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Zaandam Cruise Review by chirk

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Zaandam
Zaandam
Member Name: chirk
Cruise Date: November 2013
Embarkation: Buenos Aires
Destination: South America & Antarctica
Cabin Category:
Cabin Number: 7007
Booking Method:
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Member Rating   4.0 out of 5+
Dining 3.0
Public Rooms 3.0
Cabins 5.0
Entertainment 3.0
Spa & Fitness 3.0
Family & Children Not Rated
Shore Excursions 5.0
Embarkation 5.0
Service 5.0
Value-for-Money 4.0
Rates Not Rated
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Ship Facts: Zaandam Review (by Cruise Critic!) | Zaandam Deck Plans
Relaxing journey around Cape Horn

We're active independent travelers who have done a handful of cruises, most recently in the Mediterranean with Oceania, which we loved, but the Zaandam fit our schedule out of Buenos Aires.

Headlines:

The boat: you get nice privileges for a suite, including preferred boarding, tendering and disembarkation, free overnight laundry service, a private lounge, personalized service and meet/greets with the captain, not to mention plenty of space. The ship was recently refurbished but still felt aged, with wear and tear throughout. The food was unremarkable, including the desserts and the specialty restaurants--which is just as well--though the fish was surprisingly, consistently good. The exercise room was good but the two fitness guys need customer service training--and maybe new personalities. The spa was underwhelming--you get a key to a locker in which is bundled a frayed robe--not exactly setting a soothing tone. The casino was often deserted--a small group of us bonded during the twice-day-day Texas Hold 'Em tourneys on sea days. There were 1407 guests, 615 crew; it felt like fewer.

The cruise: There are a lot of sea days, which is soothing, but kind of boring and occasionally very rough. The views are good but the glaciers and mountains are similar to Alaska or the Canadian Rockies while the fjords are like Puget Sound. We imagine this is much more exciting during whale season. We saw dolphins and flying fish but not much else. The ports were good but fairly similar in their offerings. Tracking the early journeys through the Magellan Straits and going around the horn, hitting the point where the Atlantic meets the Pacific, was very cool--just to say you did. We did one ship excursion which was well run if not overwhelming.

A few port details that may be of use:

Puerto Madryn: it's a long long way to the Valdes Peninsula and you only get to see penguins and sea lions from a distance. This would be much cooler if whales were about as this is a feeding area!

Punta Arenas: We had invested in the $1000+ each for the ship excursion to Torres del Paine, which includes getting going at 6:15 a.m. to the airport, an hour-long flight to Puerto Natales, then a two-hour bus ride into the park for lunch--after which you come right back. Nice views of mountains and glaciers; we were thrilled to see the full distinctive Torres del Paine salmon pink granite towers. A few added touches could have easily made this more memorable, like telling us they would provide coffee and rolls, and providing a bottle of water.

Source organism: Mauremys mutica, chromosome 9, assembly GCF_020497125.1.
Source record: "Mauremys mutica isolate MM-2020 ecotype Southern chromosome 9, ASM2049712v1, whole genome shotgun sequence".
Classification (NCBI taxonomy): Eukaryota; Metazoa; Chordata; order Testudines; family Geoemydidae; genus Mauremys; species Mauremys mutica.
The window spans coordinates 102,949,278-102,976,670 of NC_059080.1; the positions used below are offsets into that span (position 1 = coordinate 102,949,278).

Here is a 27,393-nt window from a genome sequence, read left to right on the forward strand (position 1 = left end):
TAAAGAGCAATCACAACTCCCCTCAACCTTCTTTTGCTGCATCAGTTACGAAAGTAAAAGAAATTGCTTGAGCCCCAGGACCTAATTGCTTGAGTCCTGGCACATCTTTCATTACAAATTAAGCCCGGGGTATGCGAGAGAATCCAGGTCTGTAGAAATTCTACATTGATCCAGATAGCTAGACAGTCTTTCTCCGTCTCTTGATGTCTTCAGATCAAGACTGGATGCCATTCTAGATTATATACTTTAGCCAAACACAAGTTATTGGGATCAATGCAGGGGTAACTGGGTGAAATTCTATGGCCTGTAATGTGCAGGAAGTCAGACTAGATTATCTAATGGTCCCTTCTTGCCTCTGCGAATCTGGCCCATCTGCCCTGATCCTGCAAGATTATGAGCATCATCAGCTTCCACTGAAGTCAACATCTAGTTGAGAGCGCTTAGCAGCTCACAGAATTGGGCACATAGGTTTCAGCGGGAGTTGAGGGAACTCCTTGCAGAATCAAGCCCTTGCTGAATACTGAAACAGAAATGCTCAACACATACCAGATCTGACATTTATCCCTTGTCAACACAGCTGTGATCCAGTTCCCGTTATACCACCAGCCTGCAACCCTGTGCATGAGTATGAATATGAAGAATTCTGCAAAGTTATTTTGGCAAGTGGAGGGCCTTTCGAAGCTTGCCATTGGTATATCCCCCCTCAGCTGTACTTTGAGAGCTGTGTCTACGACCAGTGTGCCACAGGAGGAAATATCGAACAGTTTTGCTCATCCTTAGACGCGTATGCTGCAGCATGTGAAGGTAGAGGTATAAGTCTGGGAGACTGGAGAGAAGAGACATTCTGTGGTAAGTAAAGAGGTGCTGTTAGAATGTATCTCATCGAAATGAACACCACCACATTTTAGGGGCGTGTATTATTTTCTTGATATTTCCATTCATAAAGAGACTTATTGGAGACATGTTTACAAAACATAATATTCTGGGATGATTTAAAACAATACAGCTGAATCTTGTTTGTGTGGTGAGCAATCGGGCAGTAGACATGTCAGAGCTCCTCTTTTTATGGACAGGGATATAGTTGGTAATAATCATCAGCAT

Ushuaia: Spend your day here, going up the town ski lift to the foot of Glaciar Martial (it's very cold so be prepared!). Because Tierra del Fuego park had nothing to offer after previous stops. (Our independent group booed down a guide’s plan to walk to see a beaver dam as a highlight!) if you go to the post office so you can send it from the furthest south city in the world, get your card ready as it's a mob and the cards there are costly. I bought and mailed two postcards for about $8.

Puerto Montt: We had a great time with GV tours, which happily customizes for you. We asked to get as close to the volcanoes as possible so they drove us up to the ski lifts at Osorno volcano. Unfortunately, it’s too misty and would take too long to go up and back—darn. We did get some nice views of the peak. A quick jaunt into the Vicente Perez Rosales national park to see the picturesque Petrohue Falls and rapids, with Osorno in the background. We never saw the peak of the Calbuco volcano, which last erupted in 1972, but got great views from the ship. Had a nice lunch, then stopped by Puerto Varas for a quick stroll, then back to the boat. Towns are built by Germans who had been enticed here and the area feels like Europe.

Valparaiso: Surprisingly picturesque town! If you're wondering whether to stay here or Santiago before flying out, we recommend Valparaiso. It's got coastline, funiculars, colorful communities scattered across 23 hills, and one of the few Easter Island statues not on the island. Thomas Poussard was a wonderful tour guide.

We stayed overnight in Santiago and flew home the next morning. Enjoy!


Publication Date: 01/02/14
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